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Re: [pfaf] my HUUUUGE problem with S L U G S. Help!!!

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  • Clarke Editing Services
    .. .. there s one type of duck ... That would be the Muscovy -- a South American tree waterfowl. Very easy to keep. Doesn t need a pond either, just a little
    Message 1 of 28 , Dec 1, 2007
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      .. .. there's one type of duck
      >
      > which sort of hisses rather than quacking, but I cannot remember its name.
      >
      >
      That would be the Muscovy -- a South American tree waterfowl. Very easy
      to keep. Doesn't need a pond either, just a little pool of water. Even
      without clipping their wings they tend to stay around your house.
    • Infowolf1@aol.com
      In a message dated 12/1/2007 5:45:22 P.M. Pacific Standard Time, ces@gol.com writes: That would be the Muscovy -- a South American tree waterfowl. Very easy
      Message 2 of 28 , Dec 1, 2007
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        In a message dated 12/1/2007 5:45:22 P.M. Pacific Standard Time, ces@...
        writes:


        That would be the Muscovy -- a South American tree waterfowl. Very easy
        to keep. Doesn't need a pond either, just a little pool of water. Even
        without clipping their wings they tend to stay around your house.





        Where can I get them? Are they big enough cats would feel inhibited
        about attacking them?



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      • Griselda Mussett
        Ducks also eat your precious plants, or walk on them, and they leave their slippery and smelly mess around too, so for a small garden (in my opinion) they
        Message 3 of 28 , Dec 2, 2007
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          Ducks also eat your precious plants, or walk on them, and they leave
          their slippery and smelly mess around too, so for a small garden (in my
          opinion) they would be as much of a menace as slugs. We had them at my
          parents' smallholding when I was a kid and I agree they like staying
          round the house. So it's very easy to walk the mess inside on your own
          shoes. It would be sad to see them penned up all the time.

          On 1 Dec 2007, at 18:17, Clarke Editing Services wrote:

          > .. .. there's one type of duck
          > >
          > > which sort of hisses rather than quacking, but I cannot remember
          > its name.
          > >
          > >
          > That would be the Muscovy -- a South American tree waterfowl. Very
          > easy
          > to keep. Doesn't need a pond either, just a little pool of water. Even
          > without clipping their wings they tend to stay around your house.
          >
          >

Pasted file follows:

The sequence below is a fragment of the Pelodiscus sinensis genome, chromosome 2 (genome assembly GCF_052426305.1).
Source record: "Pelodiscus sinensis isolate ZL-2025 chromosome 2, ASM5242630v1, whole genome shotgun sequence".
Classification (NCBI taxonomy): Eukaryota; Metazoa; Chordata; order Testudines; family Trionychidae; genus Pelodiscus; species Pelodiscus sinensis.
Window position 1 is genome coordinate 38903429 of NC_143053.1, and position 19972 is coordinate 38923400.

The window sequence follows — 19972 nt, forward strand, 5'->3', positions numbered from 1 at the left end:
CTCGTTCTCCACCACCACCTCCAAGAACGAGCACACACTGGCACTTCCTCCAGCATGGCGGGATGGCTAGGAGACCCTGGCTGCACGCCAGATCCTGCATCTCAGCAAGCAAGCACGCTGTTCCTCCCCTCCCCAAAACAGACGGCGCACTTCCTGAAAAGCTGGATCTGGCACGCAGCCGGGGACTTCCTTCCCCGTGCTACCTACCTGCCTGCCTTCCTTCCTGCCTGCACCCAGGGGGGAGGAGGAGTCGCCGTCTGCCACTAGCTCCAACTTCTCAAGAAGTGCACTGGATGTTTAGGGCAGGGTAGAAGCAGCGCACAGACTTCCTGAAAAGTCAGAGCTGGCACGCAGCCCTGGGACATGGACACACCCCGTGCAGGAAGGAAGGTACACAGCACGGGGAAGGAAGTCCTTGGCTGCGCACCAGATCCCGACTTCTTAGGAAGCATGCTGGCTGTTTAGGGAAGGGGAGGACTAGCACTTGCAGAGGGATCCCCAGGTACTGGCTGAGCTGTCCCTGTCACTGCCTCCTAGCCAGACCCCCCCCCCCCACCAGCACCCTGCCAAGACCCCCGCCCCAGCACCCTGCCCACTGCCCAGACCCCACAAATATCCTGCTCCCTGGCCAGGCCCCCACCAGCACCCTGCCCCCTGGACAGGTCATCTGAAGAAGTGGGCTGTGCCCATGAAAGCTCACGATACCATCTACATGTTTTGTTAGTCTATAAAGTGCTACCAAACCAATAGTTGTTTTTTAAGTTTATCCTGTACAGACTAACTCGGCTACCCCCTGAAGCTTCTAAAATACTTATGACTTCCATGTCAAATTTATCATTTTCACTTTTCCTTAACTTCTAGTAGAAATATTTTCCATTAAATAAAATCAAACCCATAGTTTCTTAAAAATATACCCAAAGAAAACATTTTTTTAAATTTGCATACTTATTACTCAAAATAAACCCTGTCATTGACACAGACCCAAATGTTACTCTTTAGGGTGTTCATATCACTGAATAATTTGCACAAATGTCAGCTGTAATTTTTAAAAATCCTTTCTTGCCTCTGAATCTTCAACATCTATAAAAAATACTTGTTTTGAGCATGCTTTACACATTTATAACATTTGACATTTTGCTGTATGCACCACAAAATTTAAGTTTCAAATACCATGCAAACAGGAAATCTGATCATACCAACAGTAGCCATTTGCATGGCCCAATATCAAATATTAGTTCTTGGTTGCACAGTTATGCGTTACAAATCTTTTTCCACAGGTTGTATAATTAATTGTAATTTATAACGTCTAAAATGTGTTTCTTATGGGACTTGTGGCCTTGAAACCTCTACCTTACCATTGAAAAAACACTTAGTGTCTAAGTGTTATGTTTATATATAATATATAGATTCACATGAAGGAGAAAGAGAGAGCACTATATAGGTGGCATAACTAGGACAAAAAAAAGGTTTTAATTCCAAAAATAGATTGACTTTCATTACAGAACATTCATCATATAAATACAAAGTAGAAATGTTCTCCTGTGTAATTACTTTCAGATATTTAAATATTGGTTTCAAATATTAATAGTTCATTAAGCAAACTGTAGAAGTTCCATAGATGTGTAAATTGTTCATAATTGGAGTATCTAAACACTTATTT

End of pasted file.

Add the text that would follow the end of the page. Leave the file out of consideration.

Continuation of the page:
[Non-text portions of this message have been removed]
        • Niels Corfield
          It will have to be a multi-pronged assault unfortunately. Like plugging holes in a leaky dam with your fingers. That said some precautions as well as
          Message 4 of 28 , Dec 2, 2007
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            It will have to be a multi-pronged assault unfortunately. Like plugging
            holes in a leaky dam with your fingers.
            That said some precautions as well as preparations I think can give success.

            From experience with a grower near Hebdon Bridge, near Halifax, in the
            Yorkshire Pennines, where climate is something comparable, to say the
            least, much success has been gained by rearing plants in a nursery till
            quite large, on tables. We have extended this model and started to
            include shelving units as well as tables. And you can take further
            action by placing the legs of these tables in deep troughs of water
            and/or wrapping copper wire around the legs. Though be sure to keep the
            grass down around shelves especially as it can easily grow above above
            these first-line defences. We raised much of our brassica crop into 2l
            pots before planting-out and they have survived into maturity (though
            are still affected by slugs).
            Both in the nursery and in your plantings there is no substitute for
            healthy, vigorous plants. With well supplied fertile planting media the
            final objective, whether in your soil in containers in the nursery. I
            would recommend the widespread application of rock dust,
            http://www.organiccatalog.com/catalog/product_info.php?cPath=60_165_166&products_id=2546.
            It will be more economic to apply this product to growing media/composts
            in the nursery than in your beds. Though a one time high-level dose of